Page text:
The double-action handgun, whether revolver or autoloader, is a great threat management tool. The long, heavy trigger means that accidental discharges under stress are less likely to occur than with a light, short action.
What happens, though, when shooting has to be done? The trigger that requires deliberate action to fire also requires more attention to get good hits when shooting is needed. If that’s the case, what’s the best way to handle the double-action trigger in a self-defense situation?
Trigger Control Is Everything
Over the years, I’ve come to realize that it’s not about the sight picture. Everyone knows what a proper sight picture looks like, and it’s an easy thing to teach to even complete novices. What’s harder is to keep those sights—and the bore of the gun—on target as the round is ignited.
“Focus on the front sight” works not because we lack knowledge of the sight picture, but because the subtle visual cues in that view tell us when our trigger finger is steering the gun off of proper alignment. That allows us to re-establish that alignment on a continuous basis until the round ignites.
That’s great for target shooters, but as we start to focus on the threat, those visual cues disappear. We need to be able to shoot without our finger affecting the gun’s alignment, and it’s harder to do with a double action than a single action.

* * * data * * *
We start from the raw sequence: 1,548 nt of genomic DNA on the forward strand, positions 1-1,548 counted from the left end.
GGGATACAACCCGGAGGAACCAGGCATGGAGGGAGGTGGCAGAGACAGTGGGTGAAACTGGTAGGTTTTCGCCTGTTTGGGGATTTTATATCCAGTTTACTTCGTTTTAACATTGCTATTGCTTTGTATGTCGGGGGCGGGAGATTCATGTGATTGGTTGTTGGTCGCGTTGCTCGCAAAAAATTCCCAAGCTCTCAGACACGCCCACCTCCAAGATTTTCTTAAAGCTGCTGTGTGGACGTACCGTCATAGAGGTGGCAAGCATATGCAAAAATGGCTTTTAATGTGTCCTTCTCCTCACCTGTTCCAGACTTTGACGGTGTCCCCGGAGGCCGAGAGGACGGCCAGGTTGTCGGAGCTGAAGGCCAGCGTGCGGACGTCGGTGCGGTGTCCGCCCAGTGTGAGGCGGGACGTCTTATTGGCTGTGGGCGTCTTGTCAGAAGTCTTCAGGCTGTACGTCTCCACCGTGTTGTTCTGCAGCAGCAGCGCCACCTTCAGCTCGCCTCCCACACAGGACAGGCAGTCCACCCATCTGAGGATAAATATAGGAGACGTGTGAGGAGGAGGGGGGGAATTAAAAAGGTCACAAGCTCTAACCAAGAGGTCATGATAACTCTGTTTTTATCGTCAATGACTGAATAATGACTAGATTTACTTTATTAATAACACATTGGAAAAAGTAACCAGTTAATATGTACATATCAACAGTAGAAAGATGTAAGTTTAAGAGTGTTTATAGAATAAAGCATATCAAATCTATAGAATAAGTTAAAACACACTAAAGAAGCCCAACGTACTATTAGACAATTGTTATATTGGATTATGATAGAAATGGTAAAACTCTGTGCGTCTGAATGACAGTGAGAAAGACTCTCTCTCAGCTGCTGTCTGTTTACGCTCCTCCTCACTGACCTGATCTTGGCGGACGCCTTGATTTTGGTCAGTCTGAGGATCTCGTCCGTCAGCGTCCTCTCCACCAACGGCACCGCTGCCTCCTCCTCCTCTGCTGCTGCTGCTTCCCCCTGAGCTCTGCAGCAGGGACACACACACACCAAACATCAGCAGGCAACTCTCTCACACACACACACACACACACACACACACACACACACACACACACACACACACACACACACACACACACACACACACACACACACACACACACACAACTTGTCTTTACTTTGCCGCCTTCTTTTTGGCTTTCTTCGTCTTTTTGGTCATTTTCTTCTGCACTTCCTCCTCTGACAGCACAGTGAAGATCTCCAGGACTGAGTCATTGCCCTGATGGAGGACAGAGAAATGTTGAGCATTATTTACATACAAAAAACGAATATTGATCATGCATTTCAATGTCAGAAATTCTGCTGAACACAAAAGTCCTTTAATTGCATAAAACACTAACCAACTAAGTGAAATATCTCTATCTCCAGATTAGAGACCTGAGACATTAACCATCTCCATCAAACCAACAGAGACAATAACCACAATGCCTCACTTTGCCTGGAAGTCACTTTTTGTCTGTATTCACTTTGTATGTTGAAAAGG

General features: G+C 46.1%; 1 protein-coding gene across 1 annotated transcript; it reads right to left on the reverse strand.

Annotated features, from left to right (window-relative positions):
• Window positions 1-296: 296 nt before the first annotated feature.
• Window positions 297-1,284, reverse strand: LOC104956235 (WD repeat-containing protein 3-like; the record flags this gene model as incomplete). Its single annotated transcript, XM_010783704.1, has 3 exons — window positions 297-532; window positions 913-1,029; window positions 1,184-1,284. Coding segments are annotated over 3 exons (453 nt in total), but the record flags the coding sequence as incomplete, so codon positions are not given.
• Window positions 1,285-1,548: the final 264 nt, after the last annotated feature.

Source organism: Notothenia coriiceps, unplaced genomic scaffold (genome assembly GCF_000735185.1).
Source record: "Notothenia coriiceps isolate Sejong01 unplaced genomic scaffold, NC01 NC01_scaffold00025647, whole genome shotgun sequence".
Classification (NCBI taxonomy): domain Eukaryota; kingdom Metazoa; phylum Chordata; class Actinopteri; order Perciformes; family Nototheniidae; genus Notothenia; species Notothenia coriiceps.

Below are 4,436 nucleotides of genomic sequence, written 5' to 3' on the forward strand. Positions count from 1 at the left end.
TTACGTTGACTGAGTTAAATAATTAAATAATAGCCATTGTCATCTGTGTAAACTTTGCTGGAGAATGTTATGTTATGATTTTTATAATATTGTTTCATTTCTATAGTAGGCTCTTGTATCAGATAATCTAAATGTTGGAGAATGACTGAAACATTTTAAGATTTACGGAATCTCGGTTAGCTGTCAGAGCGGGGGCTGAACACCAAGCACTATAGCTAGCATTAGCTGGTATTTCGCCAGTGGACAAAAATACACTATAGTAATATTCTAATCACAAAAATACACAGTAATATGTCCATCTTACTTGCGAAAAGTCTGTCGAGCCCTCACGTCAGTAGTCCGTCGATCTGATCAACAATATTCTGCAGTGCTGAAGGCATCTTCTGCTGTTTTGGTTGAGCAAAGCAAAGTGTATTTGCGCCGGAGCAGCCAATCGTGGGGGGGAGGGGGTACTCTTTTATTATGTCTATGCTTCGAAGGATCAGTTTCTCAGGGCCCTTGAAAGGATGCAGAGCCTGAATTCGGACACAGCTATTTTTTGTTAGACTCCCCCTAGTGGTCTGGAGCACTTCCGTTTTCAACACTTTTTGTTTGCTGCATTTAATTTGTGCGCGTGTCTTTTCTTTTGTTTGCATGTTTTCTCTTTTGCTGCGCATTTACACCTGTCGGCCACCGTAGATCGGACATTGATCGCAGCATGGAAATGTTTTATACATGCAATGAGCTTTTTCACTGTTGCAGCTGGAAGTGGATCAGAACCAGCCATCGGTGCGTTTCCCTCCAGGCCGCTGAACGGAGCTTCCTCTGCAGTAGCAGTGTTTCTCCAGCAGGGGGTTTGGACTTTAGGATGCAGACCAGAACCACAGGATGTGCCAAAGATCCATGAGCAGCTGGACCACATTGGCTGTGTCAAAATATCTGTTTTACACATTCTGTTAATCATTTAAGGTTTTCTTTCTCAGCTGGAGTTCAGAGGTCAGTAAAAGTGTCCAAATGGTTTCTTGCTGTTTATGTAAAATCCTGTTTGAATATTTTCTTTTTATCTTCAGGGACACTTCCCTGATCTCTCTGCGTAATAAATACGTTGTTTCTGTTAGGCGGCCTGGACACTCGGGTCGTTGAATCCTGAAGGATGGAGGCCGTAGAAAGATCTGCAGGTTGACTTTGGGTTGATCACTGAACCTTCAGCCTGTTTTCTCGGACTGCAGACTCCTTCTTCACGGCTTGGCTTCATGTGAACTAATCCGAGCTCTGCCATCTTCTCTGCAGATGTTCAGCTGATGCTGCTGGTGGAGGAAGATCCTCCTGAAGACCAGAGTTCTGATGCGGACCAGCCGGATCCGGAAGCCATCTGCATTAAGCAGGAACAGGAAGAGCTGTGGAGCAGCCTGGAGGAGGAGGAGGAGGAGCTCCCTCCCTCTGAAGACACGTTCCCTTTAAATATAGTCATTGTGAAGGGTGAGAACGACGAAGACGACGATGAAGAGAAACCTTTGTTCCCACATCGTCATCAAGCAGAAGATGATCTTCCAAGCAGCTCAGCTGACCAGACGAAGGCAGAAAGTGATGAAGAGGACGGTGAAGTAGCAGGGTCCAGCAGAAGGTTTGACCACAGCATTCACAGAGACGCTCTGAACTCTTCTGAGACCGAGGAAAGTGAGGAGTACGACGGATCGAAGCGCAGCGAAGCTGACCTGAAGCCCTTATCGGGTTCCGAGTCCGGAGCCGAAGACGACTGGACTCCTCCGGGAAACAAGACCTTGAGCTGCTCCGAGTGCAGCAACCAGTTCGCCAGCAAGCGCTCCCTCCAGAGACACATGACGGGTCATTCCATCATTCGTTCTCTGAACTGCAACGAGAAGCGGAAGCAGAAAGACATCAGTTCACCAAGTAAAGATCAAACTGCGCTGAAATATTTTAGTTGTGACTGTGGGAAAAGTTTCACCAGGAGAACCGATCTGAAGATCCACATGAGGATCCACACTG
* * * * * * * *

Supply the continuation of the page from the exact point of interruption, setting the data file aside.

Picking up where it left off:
Not impossible, though!
What To Do With That Finger?
In order to manipulate that heavy action, we need optimal finger placement on the trigger, and that is at the first joint, known in anatomy as the distal interphalangeal joint and usually abbreviated as DIP.
By centering that joint on the trigger face, we get maximum leverage with minimum effort. The finger doesn’t tire as quickly, and the finger movement is smoother. Using the DIP allows us to manipulate the trigger with as little imparted motion to the gun as possible.
Start With the Basics
When I talk about double-action trigger manipulation, I like to use the term stroke—as in a golf stroke. I use this term intentionally and in preference to other terms, because it puts the correct picture in the mind (you’ll see why later).
A trigger stroke, like a golf stroke, consists of two parts: the first is the trigger compression, which fires the gun. The second is the trigger return, which resets the trigger for the next shot.
Once upon a time, double-action shooters were taught to stage the trigger—that is, to pull it back partway, stop, readjust the sights, then restart the trigger to fire the gun. We now realize that this is not practical in the midst of a defensive encounter, and that training in a manner that is not consistent with reality results in lowered performance.
Instead, we train so that the compression is of a consistent speed. Don’t stop or even slow down once the compression has started: keep the trigger finger moving until the gun fires.
The goal of a good trigger return is to set us up for the next shot as efficiently as possible. The return should be as smooth as the stroke, and at the same speed as the stroke.
Once the trigger starts moving, it doesn’t stop. The compression/release sequence should not have any interruptions or slow spots. It should feel as though it is one continuous motion—just like a golf swing!
Finally, a Use for That Geometry You Learned in High School!